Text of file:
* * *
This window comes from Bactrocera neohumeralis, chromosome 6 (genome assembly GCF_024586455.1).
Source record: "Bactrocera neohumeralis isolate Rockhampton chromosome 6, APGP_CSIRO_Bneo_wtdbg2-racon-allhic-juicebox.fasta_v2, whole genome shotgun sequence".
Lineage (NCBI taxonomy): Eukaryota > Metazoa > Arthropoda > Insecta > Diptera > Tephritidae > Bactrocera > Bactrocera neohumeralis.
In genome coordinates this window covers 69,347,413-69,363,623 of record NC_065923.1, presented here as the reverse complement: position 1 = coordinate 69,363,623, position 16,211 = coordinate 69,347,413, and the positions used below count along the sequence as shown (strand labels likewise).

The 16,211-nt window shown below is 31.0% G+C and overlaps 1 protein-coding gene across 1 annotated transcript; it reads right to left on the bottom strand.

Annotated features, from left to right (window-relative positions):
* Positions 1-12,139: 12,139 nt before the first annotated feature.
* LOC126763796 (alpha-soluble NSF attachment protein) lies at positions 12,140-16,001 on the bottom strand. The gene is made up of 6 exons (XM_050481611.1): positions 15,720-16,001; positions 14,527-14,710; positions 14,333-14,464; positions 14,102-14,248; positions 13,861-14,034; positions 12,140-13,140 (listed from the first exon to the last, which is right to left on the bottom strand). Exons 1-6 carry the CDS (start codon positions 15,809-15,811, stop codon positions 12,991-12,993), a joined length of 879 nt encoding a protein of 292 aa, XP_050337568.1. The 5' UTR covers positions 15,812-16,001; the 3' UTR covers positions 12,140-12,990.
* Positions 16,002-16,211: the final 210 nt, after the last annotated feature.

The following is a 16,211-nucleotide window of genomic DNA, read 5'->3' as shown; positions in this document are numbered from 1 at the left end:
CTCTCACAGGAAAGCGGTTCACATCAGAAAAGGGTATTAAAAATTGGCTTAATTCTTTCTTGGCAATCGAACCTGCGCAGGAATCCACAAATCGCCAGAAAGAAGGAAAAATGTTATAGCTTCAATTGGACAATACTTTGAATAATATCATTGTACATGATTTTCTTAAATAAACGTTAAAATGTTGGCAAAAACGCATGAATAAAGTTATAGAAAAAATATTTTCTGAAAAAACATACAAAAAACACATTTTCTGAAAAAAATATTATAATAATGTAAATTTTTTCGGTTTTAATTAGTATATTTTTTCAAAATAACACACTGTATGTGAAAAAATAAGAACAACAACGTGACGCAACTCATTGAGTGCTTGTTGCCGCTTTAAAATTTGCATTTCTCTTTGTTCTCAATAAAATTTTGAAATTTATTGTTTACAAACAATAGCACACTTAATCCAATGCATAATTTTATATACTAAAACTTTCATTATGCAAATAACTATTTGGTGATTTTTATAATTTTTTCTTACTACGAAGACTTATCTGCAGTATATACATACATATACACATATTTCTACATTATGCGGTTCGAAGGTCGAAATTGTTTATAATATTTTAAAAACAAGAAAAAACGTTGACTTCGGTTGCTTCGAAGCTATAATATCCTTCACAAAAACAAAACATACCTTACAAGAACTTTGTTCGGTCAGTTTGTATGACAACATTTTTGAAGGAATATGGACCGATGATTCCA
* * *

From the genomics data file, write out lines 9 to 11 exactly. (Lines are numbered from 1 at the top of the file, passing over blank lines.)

* Positions 16,002-16,211: the final 210 nt, after the last annotated feature.

The following is a 16,211-nucleotide window of genomic DNA, read 5'->3' as shown; positions in this document are numbered from 1 at the left end:
CTCTCACAGGAAAGCGGTTCACATCAGAAAAGGGTATTAAAAATTGGCTTAATTCTTTCTTGGCAATCGAACCTGCGCAGGAATCCACAAATCGCCAGAAAGAAGGAAAAATGTTATAGCTTCAATTGGACAATACTTTGAATAATATCATTGTACATGATTTTCTTAAATAAACGTTAAAATGTTGGCAAAAACGCATGAATAAAGTTATAGAAAAAATATTTTCTGAAAAAACATACAAAAAACACATTTTCTGAAAAAAATATTATAATAATGTAAATTTTTTCGGTTTTAATTAGTATATTTTTTCAAAATAACACACTGTATGTGAAAAAATAAGAACAACAACGTGACGCAACTCATTGAGTGCTTGTTGCCGCTTTAAAATTTGCATTTCTCTTTGTTCTCAATAAAATTTTGAAATTTATTGTTTACAAACAATAGCACACTTAATCCAATGCATAATTTTATATACTAAAACTTTCATTATGCAAATAACTATTTGGTGATTTTTATAATTTTTTCTTACTACGAAGACTTATCTGCAGTATATACATACATATACACATATTTCTACATTATGCGGTTCGAAGGTCGAAATTGTTTATAATATTTTAAAAACAAGAAAAAACGTTGACTTCGGTTGCTTCGAAGCTATAATATCCTTCACAAAAACAAAACATACCTTACAAGAACTTTGTTCGGTCAGTTTGTATGACAACATTTTTGAAGGAATATGGACCGATGATTCCA